by Michael Johnston from the Breaking Views blog
For a brief moment last year, it looked as if the Ministry of Education was finally going to embrace methods of teaching literacy and numeracy supported by scientific evidence. They published a new literacy and numeracy strategy that made reference to structured teaching methods.
Structured literacy works because it takes account of the nature of human memory and attention, and its limitations. The Ministry has spent more than two decades ignoring mounting evidence in its favour.
To be sure, the new strategy was hardly a full-throated endorsement of structured teaching, nor an especially well-articulated one. Still, I was heartened by their stated intention to develop a Common Practice Model (CPM) incorporating a structured approach to teaching these key skills. As its name implies, a CPM is a guide to teaching methods to be followed by every teacher in the country.
The CPM document was published last week. And it does mention structured literacy. Briefly. Near the end.
The trouble is, the rest of the document constitutes a doubling down on the same failed, and sometimes ludicrous, methods the Ministry has championed for years.
Under those methods, a generation of young New Zealanders has been badly let down. A third of our fifteen-year-olds cannot read at a basic adult standard. Two thirds cannot write at a similar standard and nearly half lack basic numeracy skills.
The CPM should have contained a detailed description of structured literacy and numeracy teaching and nothing else. Instead, the methods we so badly need our teachers to adopt are swamped by such things as ‘critical pedagogies’, ‘culturally responsive pedagogies’ and ‘multiliteracies’.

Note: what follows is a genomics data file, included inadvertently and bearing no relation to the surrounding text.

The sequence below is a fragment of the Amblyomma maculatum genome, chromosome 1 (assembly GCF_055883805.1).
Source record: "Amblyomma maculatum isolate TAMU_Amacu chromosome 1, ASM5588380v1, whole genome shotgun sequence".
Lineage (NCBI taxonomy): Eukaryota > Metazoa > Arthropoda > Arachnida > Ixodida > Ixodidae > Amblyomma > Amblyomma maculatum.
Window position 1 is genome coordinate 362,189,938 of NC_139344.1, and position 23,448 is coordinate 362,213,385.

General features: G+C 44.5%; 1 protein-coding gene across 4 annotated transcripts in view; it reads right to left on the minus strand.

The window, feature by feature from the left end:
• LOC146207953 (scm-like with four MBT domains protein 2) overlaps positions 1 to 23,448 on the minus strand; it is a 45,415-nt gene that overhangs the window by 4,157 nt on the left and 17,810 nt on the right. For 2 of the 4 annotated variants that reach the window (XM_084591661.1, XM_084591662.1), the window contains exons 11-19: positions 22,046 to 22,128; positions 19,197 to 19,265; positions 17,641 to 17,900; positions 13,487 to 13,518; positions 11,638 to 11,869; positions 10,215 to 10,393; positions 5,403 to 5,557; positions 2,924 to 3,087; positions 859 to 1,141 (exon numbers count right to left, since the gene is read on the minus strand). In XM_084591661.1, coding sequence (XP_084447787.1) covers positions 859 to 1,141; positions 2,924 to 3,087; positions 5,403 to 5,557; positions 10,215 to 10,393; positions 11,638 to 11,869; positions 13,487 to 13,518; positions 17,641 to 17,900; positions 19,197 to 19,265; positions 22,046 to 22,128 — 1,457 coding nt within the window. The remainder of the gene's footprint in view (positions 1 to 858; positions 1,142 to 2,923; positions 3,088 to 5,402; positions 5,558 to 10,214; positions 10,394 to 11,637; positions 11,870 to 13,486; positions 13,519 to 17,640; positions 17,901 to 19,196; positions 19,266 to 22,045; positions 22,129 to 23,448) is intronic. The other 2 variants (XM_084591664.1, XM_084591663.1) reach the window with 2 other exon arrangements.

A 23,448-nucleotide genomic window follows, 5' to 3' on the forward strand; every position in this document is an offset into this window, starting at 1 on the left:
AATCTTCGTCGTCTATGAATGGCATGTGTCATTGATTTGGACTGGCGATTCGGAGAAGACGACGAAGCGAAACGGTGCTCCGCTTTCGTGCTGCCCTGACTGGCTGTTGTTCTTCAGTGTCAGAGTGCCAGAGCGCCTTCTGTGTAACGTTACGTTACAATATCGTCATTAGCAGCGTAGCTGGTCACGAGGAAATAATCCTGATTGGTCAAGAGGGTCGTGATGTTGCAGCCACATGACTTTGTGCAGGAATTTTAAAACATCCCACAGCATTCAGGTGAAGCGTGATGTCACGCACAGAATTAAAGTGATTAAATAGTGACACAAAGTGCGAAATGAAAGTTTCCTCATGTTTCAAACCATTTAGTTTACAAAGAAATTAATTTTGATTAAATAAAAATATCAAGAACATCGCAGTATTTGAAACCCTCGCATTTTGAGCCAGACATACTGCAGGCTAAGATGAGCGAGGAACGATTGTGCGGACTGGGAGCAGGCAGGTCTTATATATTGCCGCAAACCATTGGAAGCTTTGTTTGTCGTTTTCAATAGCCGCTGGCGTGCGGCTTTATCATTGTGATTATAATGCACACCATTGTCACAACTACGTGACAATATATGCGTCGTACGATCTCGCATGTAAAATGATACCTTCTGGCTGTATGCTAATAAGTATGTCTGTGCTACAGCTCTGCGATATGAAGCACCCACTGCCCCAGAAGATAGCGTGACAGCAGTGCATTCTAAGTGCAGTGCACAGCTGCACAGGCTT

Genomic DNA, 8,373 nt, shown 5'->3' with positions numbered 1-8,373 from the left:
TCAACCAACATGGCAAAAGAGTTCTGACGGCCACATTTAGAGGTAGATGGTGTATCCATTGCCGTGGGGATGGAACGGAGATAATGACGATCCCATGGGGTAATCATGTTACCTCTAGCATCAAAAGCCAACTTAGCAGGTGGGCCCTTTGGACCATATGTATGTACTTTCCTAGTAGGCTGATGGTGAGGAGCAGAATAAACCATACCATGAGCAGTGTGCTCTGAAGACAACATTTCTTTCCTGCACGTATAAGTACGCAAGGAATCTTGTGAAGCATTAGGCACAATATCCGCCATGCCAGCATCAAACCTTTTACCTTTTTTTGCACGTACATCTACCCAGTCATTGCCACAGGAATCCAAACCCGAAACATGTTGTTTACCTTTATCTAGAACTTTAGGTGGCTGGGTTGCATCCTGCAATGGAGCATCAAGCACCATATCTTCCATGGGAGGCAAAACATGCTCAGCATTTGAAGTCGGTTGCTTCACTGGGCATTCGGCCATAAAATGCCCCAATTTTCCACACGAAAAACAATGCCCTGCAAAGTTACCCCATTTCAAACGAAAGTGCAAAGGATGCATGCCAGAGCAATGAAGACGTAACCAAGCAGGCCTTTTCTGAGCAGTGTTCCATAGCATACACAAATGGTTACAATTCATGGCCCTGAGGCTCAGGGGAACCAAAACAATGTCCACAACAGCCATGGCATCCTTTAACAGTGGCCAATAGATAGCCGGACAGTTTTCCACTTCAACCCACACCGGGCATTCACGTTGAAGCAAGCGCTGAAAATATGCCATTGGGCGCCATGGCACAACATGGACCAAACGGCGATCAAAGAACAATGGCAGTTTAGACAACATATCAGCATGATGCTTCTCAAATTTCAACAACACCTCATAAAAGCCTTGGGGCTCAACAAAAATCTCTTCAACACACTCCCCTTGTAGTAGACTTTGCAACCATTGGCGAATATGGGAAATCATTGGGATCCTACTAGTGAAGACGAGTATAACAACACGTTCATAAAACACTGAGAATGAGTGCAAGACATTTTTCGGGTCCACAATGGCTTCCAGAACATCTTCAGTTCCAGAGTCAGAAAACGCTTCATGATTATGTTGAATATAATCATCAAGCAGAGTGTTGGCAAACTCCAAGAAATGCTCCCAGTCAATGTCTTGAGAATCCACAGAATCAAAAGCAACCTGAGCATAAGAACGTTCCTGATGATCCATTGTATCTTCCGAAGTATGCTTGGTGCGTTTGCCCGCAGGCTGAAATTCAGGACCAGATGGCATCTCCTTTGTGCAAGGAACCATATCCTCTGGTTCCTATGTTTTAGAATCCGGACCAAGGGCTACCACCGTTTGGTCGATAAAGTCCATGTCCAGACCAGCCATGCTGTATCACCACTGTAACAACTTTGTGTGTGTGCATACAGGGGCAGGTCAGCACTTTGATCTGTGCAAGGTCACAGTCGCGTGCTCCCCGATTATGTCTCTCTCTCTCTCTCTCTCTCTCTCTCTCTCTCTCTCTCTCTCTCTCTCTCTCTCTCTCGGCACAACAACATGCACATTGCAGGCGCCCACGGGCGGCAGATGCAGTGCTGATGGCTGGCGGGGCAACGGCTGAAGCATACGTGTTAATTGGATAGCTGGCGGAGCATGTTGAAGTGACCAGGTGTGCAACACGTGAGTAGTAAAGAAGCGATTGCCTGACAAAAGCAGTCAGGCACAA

All of these are distractions and some will actively undermine any attempt to use a structured approach alongside them.
There isn’t the space here to describe all the ways in which these ‘pedagogies’ will harm, rather than foster, sound learning. I will confine myself to one highlight – that of ‘critical maths’.
The CPM asserts that “Ākonga [students] are encouraged to interrogate dominant discourses and assumptions, including that maths is benign, neutral, and culture-free”.
All this before they even know what mathematics is.
There is little enough time as it is during the school years for young people to develop basic mathematical proficiency. I would like to suggest to the Ministry that loading this kind of nonsense on top of that task guarantees further educational failure.
But, once again, the Ministry has shown that it simply isn’t listening.
Dr Michael Johnston has held academic positions at Victoria University of Wellington for the past ten years. He holds a PhD in Cognitive Psychology from the University of Melbourne. This article was published HERE